1) 1957 – Buddy Holly releases ‘That’ll Be The Day’
Written, sung, played and produced by Buddy Holly, ‘That’ll Be The Day’ turned out to be the singer’s first number one hit (also his first song that actually charted at all). The song’s title is an actual catch-phrase used by the western movie Searchers’ main character, John Wayne. Regarding the song itself? A true rock ‘n’ roll classic, full stop.
2) 1963 – Bob Dylan releases ‘Freewheelin’ Bob Dylan’
Only his second album – and he’s already seemingly at the top of his game. While listening to ‘Freewheelin’ now, in our dear present, one may not get what the big deal is all about. But all you have to do is place it back in time – in 1963, and compare it to any of its contemporaries. This 50-minutes completely-acoustic album is often pointed to as one of the first fully-realized social-commentaries in rock (folk, actually) music. Now, I don’t know for sure whether that is true or not, but what I do know is that ‘Frewheelin’ is an excellent, thematically-diverse and lyrically-captivating record that was way ahead of its time and deservedly influenced thousands of musicians.
3) 1966 – Paul McCartney plays ‘Tomorrow Never Knows’ to Bob Dylan
“Before his concert at the Royal Albert Hall in London, Bob Dylan welcomes the Beatles again in his dressing room; Paul, anxious to impress the singer, plays him an early, electronic version of a track that would later become “Tomorrow Never Knows.” “Oh, I get it, you don’t want to be cute anymore,” Dylan laughs, and leaves the room.” (source here) Now I don’t know what “an electronic version of ‘Tomorrow Never Knows’ is supposed to mean, nor whether this is a true story or not (even though it wouldn’t be impossible – Bob Dylan was doing his world-wide electric tour at the time and is even known for spending time with Lennon), but it sure is funny and intriguing to think about. If any of you mighty-Beatles-history-knowledgeables know anything about the story’s veracity, please leave a comment in order to clarify the situation. Meanwhile, here’s the finished song, a true psychedelic masterpiece:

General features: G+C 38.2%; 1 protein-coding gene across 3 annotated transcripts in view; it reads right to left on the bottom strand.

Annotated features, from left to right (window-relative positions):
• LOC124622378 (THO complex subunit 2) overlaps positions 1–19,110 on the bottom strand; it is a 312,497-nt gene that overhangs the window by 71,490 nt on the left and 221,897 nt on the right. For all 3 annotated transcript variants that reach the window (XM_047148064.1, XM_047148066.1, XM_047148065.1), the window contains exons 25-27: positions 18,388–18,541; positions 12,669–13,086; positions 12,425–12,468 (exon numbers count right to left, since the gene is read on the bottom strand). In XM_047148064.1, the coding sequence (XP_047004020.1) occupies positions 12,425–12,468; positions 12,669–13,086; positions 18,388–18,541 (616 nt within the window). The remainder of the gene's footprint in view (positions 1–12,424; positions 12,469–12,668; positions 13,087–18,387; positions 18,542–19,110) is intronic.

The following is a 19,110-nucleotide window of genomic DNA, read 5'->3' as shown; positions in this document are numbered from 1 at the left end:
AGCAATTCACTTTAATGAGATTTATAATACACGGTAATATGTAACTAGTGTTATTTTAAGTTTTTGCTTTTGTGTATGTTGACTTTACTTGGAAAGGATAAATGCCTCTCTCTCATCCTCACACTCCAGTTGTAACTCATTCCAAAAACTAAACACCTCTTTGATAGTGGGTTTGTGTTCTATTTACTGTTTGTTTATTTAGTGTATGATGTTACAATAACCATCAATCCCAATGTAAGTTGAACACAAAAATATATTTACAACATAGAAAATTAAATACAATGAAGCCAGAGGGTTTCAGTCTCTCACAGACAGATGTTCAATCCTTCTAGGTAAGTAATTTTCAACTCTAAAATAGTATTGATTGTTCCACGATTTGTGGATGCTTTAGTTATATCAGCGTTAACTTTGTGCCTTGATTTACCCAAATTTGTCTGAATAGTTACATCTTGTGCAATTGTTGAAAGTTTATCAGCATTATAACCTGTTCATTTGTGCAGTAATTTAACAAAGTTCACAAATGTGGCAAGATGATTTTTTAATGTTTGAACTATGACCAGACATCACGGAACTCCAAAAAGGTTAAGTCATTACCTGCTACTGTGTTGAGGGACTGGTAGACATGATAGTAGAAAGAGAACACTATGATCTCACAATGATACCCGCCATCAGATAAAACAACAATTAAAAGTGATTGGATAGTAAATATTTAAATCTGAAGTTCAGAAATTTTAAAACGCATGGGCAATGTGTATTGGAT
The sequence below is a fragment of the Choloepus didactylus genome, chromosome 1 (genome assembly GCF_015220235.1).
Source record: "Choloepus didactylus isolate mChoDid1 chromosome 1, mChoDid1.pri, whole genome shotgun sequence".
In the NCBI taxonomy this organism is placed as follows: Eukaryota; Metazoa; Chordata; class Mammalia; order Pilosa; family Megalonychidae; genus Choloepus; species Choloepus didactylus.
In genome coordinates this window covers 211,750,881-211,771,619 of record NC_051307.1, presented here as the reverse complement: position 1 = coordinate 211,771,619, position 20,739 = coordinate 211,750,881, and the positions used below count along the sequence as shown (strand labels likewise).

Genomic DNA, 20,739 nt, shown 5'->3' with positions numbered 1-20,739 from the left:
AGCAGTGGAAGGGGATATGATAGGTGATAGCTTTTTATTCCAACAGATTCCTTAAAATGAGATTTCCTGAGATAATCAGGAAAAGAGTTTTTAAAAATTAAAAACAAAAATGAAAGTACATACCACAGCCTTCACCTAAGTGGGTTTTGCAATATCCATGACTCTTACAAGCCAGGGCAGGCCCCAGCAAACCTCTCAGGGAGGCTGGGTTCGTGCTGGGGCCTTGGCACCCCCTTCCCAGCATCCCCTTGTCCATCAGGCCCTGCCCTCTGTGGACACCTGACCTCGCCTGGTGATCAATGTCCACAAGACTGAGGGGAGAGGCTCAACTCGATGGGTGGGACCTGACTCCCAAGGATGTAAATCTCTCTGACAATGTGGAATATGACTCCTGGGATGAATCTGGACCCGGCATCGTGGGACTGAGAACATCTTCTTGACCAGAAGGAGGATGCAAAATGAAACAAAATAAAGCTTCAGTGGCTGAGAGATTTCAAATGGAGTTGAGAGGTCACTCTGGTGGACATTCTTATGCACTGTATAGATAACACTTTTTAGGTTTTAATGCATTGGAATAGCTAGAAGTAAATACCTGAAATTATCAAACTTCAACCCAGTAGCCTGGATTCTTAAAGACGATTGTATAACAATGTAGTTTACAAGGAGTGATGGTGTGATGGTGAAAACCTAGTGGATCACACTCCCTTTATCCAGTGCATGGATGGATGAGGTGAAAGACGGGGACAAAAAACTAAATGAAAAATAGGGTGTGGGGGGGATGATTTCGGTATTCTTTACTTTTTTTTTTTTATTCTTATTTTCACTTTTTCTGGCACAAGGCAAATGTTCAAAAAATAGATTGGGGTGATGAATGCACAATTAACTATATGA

4) 1977 – The Sex Pistols release ‘God Save The Queen’
In many ways this song represents most of what the Pistols were about: punk, attitude, anger, energy, spitful delivery, catchiness, political message transpossed in bashful lyrics and probably others. So it’s no wonder that the single reached to tops of the charts and is, to this day, regarded as one of the most influential songs ever. It’s also no wonder that it got banned from tons of radio stations at the time as well. Fact is, this is a classic tune and my opinion, that of a non-Sex Pistols fan, is totally worthless today and not worth the effort (though I don’t necessarily hate the song).
5) 1997 – Paul McCartney releases ‘Flaming Pie’
After a 4-year break that included his contributions to the famous Beatles’ Anthology project (documentaries + book + albums), Paul McCartney returned to the musical scene with ‘Flaming Pie’, an album that did very well in the eyes of both fans and critics. My opinion? I like the album, but I consider it to be a bit overrated. Paul tries his best to find a balanced combination of emotional acoustic ballads and groovy mid-tempo rockers, and, even though kinda succeeds in the first category, he fails to my ears in the second (meaning that I hate songs like ‘Used To Be Bad’). No more than a year after the album’s release, Paul’s wife, Linda, died of breast cancer after an almost 30-years-long relationship.
Categories: Today In Rock History